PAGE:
The Fourteenth of November
George Butterworth collected On the First of November from ‘Skinny’ Crow of Filby, Norfolk, in March 1913. This seems to be a variant title for what is also called Bold Alexander in the Roud Index and The Duke of Argyle in the Laws Index. It was published in 1977 in the EFDSS book The Ploughboy's Glory, where in the first verse ‘first’ November is amended with ‘fourteenth?’.
Crucible sang The 14th of November in 2005 on their WildGoose album Crux. They noted:
Always a fan of songs about women showing the men up, despite not being particularly political about these things, Helena [Reynolds] found this in the George Butterworth collection, from the singing of a Mr Skinny Crow from Norfolk.
Jackie Oates sang The 14th November in 2006 on her eponymous album Jackie Oates.
Sue Brown and Lorraine Irwing sang On the Fourteenth of November in 2012 on their RootBeat album The 13th Bedroom. They noted:
Collected by George Butterworth from Mr ‘Skinny’ Crow in 1913, and published in The Ploughboy's Glory (EFDSS). One of many songs telling of a woman going of to war to be with her man; in this case she seems single-handedly to galvanise the whole of the English army to victory over the French.
Crucible sing The 14th of November
On the Fourteenth of November last,
When my love and I was parted
For to go and fight the French, my boys,
Leaving her behind broken-hearted.
“O it's can I go along with you
Into yonder field of battle?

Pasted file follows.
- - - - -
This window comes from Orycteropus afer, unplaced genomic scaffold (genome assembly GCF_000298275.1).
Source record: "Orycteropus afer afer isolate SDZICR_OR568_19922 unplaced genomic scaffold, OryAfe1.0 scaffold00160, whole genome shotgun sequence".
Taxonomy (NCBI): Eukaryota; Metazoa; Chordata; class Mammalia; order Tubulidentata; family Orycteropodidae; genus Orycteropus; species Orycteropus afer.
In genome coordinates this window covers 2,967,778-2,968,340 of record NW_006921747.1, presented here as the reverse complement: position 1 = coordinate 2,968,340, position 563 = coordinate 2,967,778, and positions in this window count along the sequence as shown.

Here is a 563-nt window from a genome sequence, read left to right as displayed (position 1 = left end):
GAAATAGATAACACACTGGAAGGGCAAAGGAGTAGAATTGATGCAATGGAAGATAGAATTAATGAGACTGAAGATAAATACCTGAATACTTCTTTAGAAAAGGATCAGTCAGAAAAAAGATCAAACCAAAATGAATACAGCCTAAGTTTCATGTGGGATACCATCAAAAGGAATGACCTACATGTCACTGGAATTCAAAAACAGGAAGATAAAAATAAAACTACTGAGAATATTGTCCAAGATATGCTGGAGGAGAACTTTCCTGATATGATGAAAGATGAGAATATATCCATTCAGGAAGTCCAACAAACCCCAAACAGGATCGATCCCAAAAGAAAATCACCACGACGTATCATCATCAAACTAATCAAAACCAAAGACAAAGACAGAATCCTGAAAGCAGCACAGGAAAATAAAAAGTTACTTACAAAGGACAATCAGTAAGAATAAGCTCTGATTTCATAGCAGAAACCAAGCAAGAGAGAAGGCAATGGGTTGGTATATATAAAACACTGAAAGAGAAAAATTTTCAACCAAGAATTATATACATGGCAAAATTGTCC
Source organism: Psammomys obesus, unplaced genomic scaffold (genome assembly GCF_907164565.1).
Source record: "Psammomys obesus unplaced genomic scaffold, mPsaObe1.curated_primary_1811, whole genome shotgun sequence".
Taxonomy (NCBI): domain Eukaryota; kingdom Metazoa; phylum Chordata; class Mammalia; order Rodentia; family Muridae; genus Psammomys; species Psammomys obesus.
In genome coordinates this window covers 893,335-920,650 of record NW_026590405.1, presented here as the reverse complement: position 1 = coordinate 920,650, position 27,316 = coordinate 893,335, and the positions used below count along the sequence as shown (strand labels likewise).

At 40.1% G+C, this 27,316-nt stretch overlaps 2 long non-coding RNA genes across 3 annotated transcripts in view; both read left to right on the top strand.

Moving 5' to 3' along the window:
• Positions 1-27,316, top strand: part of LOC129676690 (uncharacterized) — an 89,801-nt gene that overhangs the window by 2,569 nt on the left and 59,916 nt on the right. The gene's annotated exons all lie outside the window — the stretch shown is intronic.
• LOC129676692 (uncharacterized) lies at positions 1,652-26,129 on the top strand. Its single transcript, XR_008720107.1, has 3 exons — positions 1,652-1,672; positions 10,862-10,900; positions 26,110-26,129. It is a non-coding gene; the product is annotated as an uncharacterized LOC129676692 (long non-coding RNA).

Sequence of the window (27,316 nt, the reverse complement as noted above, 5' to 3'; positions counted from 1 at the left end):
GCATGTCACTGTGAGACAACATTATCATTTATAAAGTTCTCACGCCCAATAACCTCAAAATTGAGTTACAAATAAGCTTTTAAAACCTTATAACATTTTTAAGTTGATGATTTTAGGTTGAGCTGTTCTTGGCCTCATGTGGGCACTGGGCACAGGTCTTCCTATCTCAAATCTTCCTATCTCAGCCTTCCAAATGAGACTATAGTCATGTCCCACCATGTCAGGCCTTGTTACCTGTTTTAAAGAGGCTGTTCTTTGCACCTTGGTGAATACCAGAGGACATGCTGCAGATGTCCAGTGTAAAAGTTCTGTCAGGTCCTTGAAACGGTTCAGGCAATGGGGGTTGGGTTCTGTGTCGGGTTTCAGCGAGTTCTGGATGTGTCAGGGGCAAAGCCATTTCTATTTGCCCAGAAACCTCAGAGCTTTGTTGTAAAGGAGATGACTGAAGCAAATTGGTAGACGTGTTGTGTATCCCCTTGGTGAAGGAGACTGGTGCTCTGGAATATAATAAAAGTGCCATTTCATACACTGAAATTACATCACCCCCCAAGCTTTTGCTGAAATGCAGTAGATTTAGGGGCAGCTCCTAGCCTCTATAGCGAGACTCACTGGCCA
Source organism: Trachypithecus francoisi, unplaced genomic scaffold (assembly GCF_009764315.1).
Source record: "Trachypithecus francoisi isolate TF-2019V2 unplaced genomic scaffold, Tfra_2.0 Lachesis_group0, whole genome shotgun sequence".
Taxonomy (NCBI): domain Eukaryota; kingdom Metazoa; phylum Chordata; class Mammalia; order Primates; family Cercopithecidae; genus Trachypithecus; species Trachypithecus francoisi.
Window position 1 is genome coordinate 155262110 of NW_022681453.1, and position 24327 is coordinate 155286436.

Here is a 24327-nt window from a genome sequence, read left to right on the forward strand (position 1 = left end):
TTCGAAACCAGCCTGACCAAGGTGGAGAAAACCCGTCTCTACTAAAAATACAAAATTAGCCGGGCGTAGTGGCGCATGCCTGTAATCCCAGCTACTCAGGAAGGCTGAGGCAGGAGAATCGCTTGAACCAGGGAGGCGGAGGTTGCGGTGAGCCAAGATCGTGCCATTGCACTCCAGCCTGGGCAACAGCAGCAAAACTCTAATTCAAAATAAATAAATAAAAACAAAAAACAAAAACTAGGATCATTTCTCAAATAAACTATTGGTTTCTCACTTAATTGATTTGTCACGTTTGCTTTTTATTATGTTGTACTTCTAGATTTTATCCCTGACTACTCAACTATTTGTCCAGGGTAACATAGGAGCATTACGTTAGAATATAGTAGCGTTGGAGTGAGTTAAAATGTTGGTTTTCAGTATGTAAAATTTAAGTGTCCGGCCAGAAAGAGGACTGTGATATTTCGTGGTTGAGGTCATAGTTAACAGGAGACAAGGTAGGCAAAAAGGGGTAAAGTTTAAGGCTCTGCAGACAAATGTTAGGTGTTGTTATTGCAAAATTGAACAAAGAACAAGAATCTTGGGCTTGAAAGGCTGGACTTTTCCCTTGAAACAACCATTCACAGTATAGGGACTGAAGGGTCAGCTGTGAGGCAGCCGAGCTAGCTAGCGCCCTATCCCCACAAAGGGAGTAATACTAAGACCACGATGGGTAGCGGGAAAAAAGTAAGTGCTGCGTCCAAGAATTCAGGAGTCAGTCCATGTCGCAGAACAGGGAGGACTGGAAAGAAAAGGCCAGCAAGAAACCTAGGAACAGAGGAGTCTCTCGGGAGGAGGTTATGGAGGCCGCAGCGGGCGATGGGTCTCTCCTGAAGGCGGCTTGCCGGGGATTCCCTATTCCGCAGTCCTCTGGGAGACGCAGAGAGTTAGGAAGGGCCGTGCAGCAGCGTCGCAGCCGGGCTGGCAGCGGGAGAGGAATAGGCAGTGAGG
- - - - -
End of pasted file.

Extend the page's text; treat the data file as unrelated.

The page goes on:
O it's can I go along with you
Where the cannons loudly rattle?”
Then I said, “‘O no my dearest dear,
Don’t you think about going,
For the French they lie in foreign parts,
And they soon will prove your ruin.
“O it's can I go along with you,
My noble commander?
For it's fighting that is my delight
With my boldest Alexander.”
Then she had no sooner spoke these words
When there came a cannon ball,
And it's shot her true love on the spot,
And so boldly she saw him fall.
Then she took up his armour bright,
And so boldly fixed over,
And she shot that soldier on the spot
That first wounded her true lover.
And she being of some lady gay,
Both by birth and by freedom,
She's commanded the soldiers for to fight,
While her true love he lay a-bleeding.
“O fight on, fight on my English tars,
Don’t you think about dying,
For the battle it will soon be won
If you keep the cannon balls flying.
“And soon we shall return again
To old England our station,
And we’ll leave the French behind to mourn
The sad ruin of their nation.”